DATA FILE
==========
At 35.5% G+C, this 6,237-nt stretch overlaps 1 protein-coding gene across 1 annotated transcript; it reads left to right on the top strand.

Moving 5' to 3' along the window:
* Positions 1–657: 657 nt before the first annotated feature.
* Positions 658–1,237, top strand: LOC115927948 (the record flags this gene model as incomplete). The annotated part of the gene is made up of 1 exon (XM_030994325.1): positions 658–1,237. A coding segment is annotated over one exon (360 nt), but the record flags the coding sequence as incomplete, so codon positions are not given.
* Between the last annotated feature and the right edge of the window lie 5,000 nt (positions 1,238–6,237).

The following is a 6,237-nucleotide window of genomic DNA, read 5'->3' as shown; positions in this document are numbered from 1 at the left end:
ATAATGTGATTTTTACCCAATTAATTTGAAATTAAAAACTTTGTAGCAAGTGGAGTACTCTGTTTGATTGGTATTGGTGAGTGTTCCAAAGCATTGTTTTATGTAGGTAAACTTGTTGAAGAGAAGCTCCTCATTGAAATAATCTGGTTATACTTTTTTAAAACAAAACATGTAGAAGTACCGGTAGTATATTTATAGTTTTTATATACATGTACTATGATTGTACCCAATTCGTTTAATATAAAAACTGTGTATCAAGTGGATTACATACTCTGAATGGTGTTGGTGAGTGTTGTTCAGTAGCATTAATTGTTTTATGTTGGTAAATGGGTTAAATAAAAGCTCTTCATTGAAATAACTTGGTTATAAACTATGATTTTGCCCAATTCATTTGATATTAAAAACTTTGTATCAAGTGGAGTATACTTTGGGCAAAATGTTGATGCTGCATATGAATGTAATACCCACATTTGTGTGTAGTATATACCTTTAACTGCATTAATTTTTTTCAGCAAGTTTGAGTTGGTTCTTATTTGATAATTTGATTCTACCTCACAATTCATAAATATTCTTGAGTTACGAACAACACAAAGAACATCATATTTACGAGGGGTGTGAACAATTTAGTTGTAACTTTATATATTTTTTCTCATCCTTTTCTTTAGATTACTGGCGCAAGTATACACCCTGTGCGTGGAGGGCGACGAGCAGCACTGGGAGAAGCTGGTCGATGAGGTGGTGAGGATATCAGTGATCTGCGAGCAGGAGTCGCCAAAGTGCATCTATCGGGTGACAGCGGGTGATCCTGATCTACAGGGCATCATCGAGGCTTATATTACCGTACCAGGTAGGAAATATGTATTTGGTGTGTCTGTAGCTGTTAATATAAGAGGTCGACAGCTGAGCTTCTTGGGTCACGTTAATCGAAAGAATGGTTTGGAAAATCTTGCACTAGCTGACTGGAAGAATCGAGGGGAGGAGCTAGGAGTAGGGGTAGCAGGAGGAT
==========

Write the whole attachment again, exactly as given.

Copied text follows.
At 35.5% G+C, this 6,237-nt stretch overlaps 1 protein-coding gene across 1 annotated transcript; it reads left to right on the top strand.

Moving 5' to 3' along the window:
* Positions 1–657: 657 nt before the first annotated feature.
* Positions 658–1,237, top strand: LOC115927948 (the record flags this gene model as incomplete). The annotated part of the gene is made up of 1 exon (XM_030994325.1): positions 658–1,237. A coding segment is annotated over one exon (360 nt), but the record flags the coding sequence as incomplete, so codon positions are not given.
* Between the last annotated feature and the right edge of the window lie 5,000 nt (positions 1,238–6,237).

The following is a 6,237-nucleotide window of genomic DNA, read 5'->3' as shown; positions in this document are numbered from 1 at the left end:
ATAATGTGATTTTTACCCAATTAATTTGAAATTAAAAACTTTGTAGCAAGTGGAGTACTCTGTTTGATTGGTATTGGTGAGTGTTCCAAAGCATTGTTTTATGTAGGTAAACTTGTTGAAGAGAAGCTCCTCATTGAAATAATCTGGTTATACTTTTTTAAAACAAAACATGTAGAAGTACCGGTAGTATATTTATAGTTTTTATATACATGTACTATGATTGTACCCAATTCGTTTAATATAAAAACTGTGTATCAAGTGGATTACATACTCTGAATGGTGTTGGTGAGTGTTGTTCAGTAGCATTAATTGTTTTATGTTGGTAAATGGGTTAAATAAAAGCTCTTCATTGAAATAACTTGGTTATAAACTATGATTTTGCCCAATTCATTTGATATTAAAAACTTTGTATCAAGTGGAGTATACTTTGGGCAAAATGTTGATGCTGCATATGAATGTAATACCCACATTTGTGTGTAGTATATACCTTTAACTGCATTAATTTTTTTCAGCAAGTTTGAGTTGGTTCTTATTTGATAATTTGATTCTACCTCACAATTCATAAATATTCTTGAGTTACGAACAACACAAAGAACATCATATTTACGAGGGGTGTGAACAATTTAGTTGTAACTTTATATATTTTTTCTCATCCTTTTCTTTAGATTACTGGCGCAAGTATACACCCTGTGCGTGGAGGGCGACGAGCAGCACTGGGAGAAGCTGGTCGATGAGGTGGTGAGGATATCAGTGATCTGCGAGCAGGAGTCGCCAAAGTGCATCTATCGGGTGACAGCGGGTGATCCTGATCTACAGGGCATCATCGAGGCTTATATTACCGTACCAGGTAGGAAATATGTATTTGGTGTGTCTGTAGCTGTTAATATAAGAGGTCGACAGCTGAGCTTCTTGGGTCACGTTAATCGAAAGAATGGTTTGGAAAATCTTGCACTAGCTGACTGGAAGAATCGAGGGGAGGAGCTAGGAGTAGGGGTAGCAGGAGGAT